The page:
29 October 2008 09:18 AM

Michael Phelps – Dream, Plan, Reach

by Dr. Rick

As a Baltimorean I’m proud of another fellow Baltimorean Michael Phelps, amazing Olympic champ and new rich guy role model for lots of young athletes around the world. 


As a Baltimorean who swims regularly for exercise, I had the humbling pleasure of being a member of Phelps’ swim club and swimming in the lane next to his on countless occasions.  There are a couple of decades’ difference in our ages, but such is the folly of at least this middle-aged man that I’d actually try to keep up with him, a competition that lasted about a meter or two.  Even when he was a young teen, it was evident that there was a future star in our pool.


(In another Baltimore-as-big-city-small-town-coincidence, I also worked for the same school system that Michael’s mother works for as a principal of a very successful elementary school.  He’s a star swimmer, she’s a star educator.)


So it’s with much interest that I follow Michael’s phenomenal career and accomplishments.  I’m hopeful that he doesn’t fall into the trap of so many other celebrities and avoids becoming another flash-in-the-pan, hot today and forgotten tomorrow.


It doesn’t look that way.  Oh, sure, there he is on Oprah, Saturday Night Live, and Corn Flakes boxes.  We see him in ads for Speedo, Visa, and AT&T and who knows what will come next.  But what I’m most proud of is his work with kids.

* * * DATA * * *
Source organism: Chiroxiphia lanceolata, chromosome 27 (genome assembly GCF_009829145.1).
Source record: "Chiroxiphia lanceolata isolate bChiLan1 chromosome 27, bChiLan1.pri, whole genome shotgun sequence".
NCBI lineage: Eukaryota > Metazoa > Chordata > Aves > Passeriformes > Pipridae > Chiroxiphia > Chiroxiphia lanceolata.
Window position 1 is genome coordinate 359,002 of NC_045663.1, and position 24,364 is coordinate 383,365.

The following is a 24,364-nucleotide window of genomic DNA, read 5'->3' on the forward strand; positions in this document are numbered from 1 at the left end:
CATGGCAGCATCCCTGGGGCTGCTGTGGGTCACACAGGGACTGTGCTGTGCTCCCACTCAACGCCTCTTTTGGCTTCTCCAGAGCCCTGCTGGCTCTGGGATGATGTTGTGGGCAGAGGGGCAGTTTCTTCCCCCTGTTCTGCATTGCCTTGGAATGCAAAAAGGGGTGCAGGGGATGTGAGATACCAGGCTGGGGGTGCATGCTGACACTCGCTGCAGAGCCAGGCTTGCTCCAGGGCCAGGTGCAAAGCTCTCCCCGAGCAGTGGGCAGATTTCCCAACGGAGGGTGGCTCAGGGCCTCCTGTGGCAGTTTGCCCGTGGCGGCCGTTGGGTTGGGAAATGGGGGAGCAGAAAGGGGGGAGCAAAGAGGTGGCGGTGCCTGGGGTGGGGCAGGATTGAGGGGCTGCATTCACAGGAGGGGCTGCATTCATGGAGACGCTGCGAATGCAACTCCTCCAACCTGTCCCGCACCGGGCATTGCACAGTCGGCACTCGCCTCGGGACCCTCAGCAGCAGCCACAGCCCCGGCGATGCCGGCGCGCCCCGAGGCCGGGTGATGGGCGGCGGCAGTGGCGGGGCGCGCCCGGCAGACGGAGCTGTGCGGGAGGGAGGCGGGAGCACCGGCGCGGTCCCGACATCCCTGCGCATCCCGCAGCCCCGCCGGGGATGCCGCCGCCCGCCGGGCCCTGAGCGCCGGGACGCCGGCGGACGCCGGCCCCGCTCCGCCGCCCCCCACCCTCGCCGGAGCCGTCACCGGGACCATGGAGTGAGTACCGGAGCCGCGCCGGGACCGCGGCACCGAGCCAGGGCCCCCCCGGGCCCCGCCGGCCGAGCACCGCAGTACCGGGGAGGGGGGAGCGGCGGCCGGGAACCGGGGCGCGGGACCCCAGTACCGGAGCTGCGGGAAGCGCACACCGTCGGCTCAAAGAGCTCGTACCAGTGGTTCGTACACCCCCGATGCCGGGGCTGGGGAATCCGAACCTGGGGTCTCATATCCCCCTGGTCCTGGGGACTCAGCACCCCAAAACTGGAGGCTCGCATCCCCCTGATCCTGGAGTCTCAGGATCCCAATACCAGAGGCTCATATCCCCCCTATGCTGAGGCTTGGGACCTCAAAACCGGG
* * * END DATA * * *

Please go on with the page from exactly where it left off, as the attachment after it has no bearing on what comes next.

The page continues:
His Dream, Plan, Reach program encourages kids to have big, bold dreams, but it also stresses the next step, often forgotten: planning and organizing to reach those dreams.  (Kellogg’s and Speedo have donated big bucks to the program.  Good for them.)  Phelps wants to use his own story and his accomplishments to stress the importance of reaching big dreams by setting day-to-day goals and then working hard to meet those goals.  Big tasks are easier to meet when we break them up into smaller ones.  Any teacher worth his salt will tell you that (including my own humble blogs), but sometimes it takes a big star like Michael, who’s made the process work for him in a big, big way, to break through to kids’ attention.  Persistence pays.


So I’m proud of Michael and the way he uses his own story.  He had difficulty focusing as a kid, and his attention was all over the place.  (You should have seen him at the pool when he was much younger, a dervish of random activity, snapping wet towels at his teammates, racing around.  That was out of the water.  In the water, he was a fish, focused as a shark on the scent.)  His mom, Debbie, ever the educator, pushed him to set goals and insisted that he work hard to reach them, knowing that this kind of focus would establish healthy habits and attitudes forever.  Whether she ever dreamed of the spectacular results he has achieved is anyone’s guess.  But she gave him a great gift, and his coach, Bob Bowman, made sure he stuck to it, showing what the right guidance can do for kids.


Kids listen to this kind of story.  It’s true, it’s now, and it’s remarkable.  Congratulations, Michael, on your Dream, Plan, Reach program.  May it inspire kids – and adults – all over the world.  Keep at it.




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